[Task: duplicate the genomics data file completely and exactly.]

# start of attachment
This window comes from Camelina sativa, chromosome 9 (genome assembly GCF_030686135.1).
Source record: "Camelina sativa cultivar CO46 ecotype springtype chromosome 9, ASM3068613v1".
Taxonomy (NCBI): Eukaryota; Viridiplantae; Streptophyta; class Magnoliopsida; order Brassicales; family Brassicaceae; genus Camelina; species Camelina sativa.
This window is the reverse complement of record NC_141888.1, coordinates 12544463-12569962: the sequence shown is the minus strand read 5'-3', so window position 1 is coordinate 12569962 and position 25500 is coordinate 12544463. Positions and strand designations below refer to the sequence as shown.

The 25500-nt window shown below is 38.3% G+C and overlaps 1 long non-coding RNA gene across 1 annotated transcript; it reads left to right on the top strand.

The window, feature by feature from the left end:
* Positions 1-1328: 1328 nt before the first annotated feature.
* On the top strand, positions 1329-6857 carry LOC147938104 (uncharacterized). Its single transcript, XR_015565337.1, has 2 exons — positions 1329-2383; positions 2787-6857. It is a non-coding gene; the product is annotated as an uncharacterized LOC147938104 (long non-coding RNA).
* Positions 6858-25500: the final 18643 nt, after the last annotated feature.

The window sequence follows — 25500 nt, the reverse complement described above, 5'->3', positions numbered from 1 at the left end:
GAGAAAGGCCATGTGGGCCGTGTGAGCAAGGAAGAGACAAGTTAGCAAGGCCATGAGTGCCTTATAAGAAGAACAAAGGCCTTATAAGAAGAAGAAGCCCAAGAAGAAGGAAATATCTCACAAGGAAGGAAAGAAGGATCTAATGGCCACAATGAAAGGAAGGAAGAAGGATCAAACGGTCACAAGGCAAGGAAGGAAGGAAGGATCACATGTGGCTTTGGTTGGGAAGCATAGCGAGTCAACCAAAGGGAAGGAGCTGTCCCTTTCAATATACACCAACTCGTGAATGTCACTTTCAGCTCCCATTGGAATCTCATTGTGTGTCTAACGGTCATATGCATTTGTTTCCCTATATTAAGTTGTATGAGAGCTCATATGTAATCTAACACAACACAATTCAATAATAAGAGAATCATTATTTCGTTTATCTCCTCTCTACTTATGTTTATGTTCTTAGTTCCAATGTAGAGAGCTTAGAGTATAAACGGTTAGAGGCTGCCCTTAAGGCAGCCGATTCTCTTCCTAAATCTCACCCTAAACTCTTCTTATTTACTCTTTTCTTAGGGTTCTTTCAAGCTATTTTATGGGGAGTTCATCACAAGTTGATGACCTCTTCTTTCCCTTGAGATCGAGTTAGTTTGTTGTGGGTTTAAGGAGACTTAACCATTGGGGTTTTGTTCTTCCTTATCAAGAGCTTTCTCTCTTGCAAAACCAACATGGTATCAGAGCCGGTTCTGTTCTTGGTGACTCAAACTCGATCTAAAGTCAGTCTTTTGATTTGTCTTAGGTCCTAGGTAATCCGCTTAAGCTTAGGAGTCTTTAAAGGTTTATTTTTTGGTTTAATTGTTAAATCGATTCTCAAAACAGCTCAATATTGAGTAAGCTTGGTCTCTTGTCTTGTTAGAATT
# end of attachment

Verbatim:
This window comes from Camelina sativa, chromosome 9 (genome assembly GCF_030686135.1).
Source record: "Camelina sativa cultivar CO46 ecotype springtype chromosome 9, ASM3068613v1".
Taxonomy (NCBI): Eukaryota; Viridiplantae; Streptophyta; class Magnoliopsida; order Brassicales; family Brassicaceae; genus Camelina; species Camelina sativa.
This window is the reverse complement of record NC_141888.1, coordinates 12544463-12569962: the sequence shown is the minus strand read 5'-3', so window position 1 is coordinate 12569962 and position 25500 is coordinate 12544463. Positions and strand designations below refer to the sequence as shown.

The 25500-nt window shown below is 38.3% G+C and overlaps 1 long non-coding RNA gene across 1 annotated transcript; it reads left to right on the top strand.

The window, feature by feature from the left end:
* Positions 1-1328: 1328 nt before the first annotated feature.
* On the top strand, positions 1329-6857 carry LOC147938104 (uncharacterized). Its single transcript, XR_015565337.1, has 2 exons — positions 1329-2383; positions 2787-6857. It is a non-coding gene; the product is annotated as an uncharacterized LOC147938104 (long non-coding RNA).
* Positions 6858-25500: the final 18643 nt, after the last annotated feature.

The window sequence follows — 25500 nt, the reverse complement described above, 5'->3', positions numbered from 1 at the left end:
GAGAAAGGCCATGTGGGCCGTGTGAGCAAGGAAGAGACAAGTTAGCAAGGCCATGAGTGCCTTATAAGAAGAACAAAGGCCTTATAAGAAGAAGAAGCCCAAGAAGAAGGAAATATCTCACAAGGAAGGAAAGAAGGATCTAATGGCCACAATGAAAGGAAGGAAGAAGGATCAAACGGTCACAAGGCAAGGAAGGAAGGAAGGATCACATGTGGCTTTGGTTGGGAAGCATAGCGAGTCAACCAAAGGGAAGGAGCTGTCCCTTTCAATATACACCAACTCGTGAATGTCACTTTCAGCTCCCATTGGAATCTCATTGTGTGTCTAACGGTCATATGCATTTGTTTCCCTATATTAAGTTGTATGAGAGCTCATATGTAATCTAACACAACACAATTCAATAATAAGAGAATCATTATTTCGTTTATCTCCTCTCTACTTATGTTTATGTTCTTAGTTCCAATGTAGAGAGCTTAGAGTATAAACGGTTAGAGGCTGCCCTTAAGGCAGCCGATTCTCTTCCTAAATCTCACCCTAAACTCTTCTTATTTACTCTTTTCTTAGGGTTCTTTCAAGCTATTTTATGGGGAGTTCATCACAAGTTGATGACCTCTTCTTTCCCTTGAGATCGAGTTAGTTTGTTGTGGGTTTAAGGAGACTTAACCATTGGGGTTTTGTTCTTCCTTATCAAGAGCTTTCTCTCTTGCAAAACCAACATGGTATCAGAGCCGGTTCTGTTCTTGGTGACTCAAACTCGATCTAAAGTCAGTCTTTTGATTTGTCTTAGGTCCTAGGTAATCCGCTTAAGCTTAGGAGTCTTTAAAGGTTTATTTTTTGGTTTAATTGTTAAATCGATTCTCAAAACAGCTCAATATTGAGTAAGCTTGGTCTCTTGTCTTGTTAGAATT